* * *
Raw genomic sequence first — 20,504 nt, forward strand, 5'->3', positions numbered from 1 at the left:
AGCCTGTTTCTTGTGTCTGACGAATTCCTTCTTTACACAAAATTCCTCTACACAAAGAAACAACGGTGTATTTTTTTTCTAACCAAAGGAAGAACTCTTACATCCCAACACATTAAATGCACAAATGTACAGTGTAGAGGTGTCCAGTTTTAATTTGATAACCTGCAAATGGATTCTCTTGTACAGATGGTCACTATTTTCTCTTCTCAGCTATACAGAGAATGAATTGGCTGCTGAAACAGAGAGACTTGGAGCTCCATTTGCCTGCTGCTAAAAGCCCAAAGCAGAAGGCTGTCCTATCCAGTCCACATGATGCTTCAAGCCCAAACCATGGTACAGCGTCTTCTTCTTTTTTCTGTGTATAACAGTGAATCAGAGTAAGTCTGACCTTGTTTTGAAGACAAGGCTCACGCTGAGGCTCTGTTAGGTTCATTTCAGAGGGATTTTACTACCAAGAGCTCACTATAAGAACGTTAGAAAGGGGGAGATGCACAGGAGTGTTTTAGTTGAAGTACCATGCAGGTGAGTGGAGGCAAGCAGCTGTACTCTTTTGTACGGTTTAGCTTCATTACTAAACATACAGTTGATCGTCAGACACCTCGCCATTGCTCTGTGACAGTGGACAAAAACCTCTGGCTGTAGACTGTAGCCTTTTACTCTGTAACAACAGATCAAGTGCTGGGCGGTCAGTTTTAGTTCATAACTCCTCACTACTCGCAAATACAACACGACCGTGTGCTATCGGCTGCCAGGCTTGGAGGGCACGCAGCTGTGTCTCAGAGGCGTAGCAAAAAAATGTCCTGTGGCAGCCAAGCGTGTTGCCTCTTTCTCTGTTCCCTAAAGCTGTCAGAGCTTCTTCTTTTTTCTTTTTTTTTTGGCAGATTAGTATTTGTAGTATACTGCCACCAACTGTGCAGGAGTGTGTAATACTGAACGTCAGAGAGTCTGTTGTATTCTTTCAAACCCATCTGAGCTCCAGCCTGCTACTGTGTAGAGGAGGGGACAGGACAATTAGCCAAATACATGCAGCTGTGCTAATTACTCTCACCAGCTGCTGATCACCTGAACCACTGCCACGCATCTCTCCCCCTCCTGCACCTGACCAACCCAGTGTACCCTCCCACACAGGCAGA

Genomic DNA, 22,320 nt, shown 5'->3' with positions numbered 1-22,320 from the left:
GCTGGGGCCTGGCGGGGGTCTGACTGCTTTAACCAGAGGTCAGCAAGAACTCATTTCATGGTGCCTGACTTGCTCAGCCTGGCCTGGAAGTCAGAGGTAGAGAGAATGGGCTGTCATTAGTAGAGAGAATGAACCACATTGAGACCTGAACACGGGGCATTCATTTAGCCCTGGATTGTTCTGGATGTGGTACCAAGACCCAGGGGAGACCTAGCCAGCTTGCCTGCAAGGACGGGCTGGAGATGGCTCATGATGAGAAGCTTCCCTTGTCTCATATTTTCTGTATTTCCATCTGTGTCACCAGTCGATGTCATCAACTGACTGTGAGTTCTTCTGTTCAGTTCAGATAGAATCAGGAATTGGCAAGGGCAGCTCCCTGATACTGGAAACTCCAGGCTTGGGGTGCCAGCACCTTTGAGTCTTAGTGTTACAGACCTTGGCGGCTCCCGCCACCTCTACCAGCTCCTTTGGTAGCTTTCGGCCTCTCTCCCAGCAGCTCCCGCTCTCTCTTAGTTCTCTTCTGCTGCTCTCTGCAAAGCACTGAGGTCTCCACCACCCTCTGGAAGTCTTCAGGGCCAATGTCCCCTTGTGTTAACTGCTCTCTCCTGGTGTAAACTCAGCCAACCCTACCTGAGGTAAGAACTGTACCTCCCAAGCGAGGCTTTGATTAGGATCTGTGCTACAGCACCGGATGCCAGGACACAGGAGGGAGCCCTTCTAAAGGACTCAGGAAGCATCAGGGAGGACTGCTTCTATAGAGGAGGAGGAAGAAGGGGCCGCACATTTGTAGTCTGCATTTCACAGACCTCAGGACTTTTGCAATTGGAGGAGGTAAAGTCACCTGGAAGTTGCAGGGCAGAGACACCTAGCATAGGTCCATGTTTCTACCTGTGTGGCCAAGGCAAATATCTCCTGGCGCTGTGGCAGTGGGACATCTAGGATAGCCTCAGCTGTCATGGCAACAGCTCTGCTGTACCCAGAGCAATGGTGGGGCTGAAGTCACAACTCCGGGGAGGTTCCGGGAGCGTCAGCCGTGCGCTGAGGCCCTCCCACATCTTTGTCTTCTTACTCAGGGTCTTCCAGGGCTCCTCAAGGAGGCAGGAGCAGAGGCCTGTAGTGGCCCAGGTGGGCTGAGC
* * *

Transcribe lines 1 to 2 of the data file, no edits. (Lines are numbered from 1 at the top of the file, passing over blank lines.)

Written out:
Raw genomic sequence first — 20,504 nt, forward strand, 5'->3', positions numbered from 1 at the left:
AGCCTGTTTCTTGTGTCTGACGAATTCCTTCTTTACACAAAATTCCTCTACACAAAGAAACAACGGTGTATTTTTTTTCTAACCAAAGGAAGAACTCTTACATCCCAACACATTAAATGCACAAATGTACAGTGTAGAGGTGTCCAGTTTTAATTTGATAACCTGCAAATGGATTCTCTTGTACAGATGGTCACTATTTTCTCTTCTCAGCTATACAGAGAATGAATTGGCTGCTGAAACAGAGAGACTTGGAGCTCCATTTGCCTGCTGCTAAAAGCCCAAAGCAGAAGGCTGTCCTATCCAGTCCACATGATGCTTCAAGCCCAAACCATGGTACAGCGTCTTCTTCTTTTTTCTGTGTATAACAGTGAATCAGAGTAAGTCTGACCTTGTTTTGAAGACAAGGCTCACGCTGAGGCTCTGTTAGGTTCATTTCAGAGGGATTTTACTACCAAGAGCTCACTATAAGAACGTTAGAAAGGGGGAGATGCACAGGAGTGTTTTAGTTGAAGTACCATGCAGGTGAGTGGAGGCAAGCAGCTGTACTCTTTTGTACGGTTTAGCTTCATTACTAAACATACAGTTGATCGTCAGACACCTCGCCATTGCTCTGTGACAGTGGACAAAAACCTCTGGCTGTAGACTGTAGCCTTTTACTCTGTAACAACAGATCAAGTGCTGGGCGGTCAGTTTTAGTTCATAACTCCTCACTACTCGCAAATACAACACGACCGTGTGCTATCGGCTGCCAGGCTTGGAGGGCACGCAGCTGTGTCTCAGAGGCGTAGCAAAAAAATGTCCTGTGGCAGCCAAGCGTGTTGCCTCTTTCTCTGTTCCCTAAAGCTGTCAGAGCTTCTTCTTTTTTCTTTTTTTTTTGGCAGATTAGTATTTGTAGTATACTGCCACCAACTGTGCAGGAGTGTGTAATACTGAACGTCAGAGAGTCTGTTGTATTCTTTCAAACCCATCTGAGCTCCAGCCTGCTACTGTGTAGAGGAGGGGACAGGACAATTAGCCAAATACATGCAGCTGTGCTAATTACTCTCACCAGCTGCTGATCACCTGAACCACTGCCACGCATCTCTCCCCCTCCTGCACCTGACCAACCCAGTGTACCCTCCCACACAGGCAGA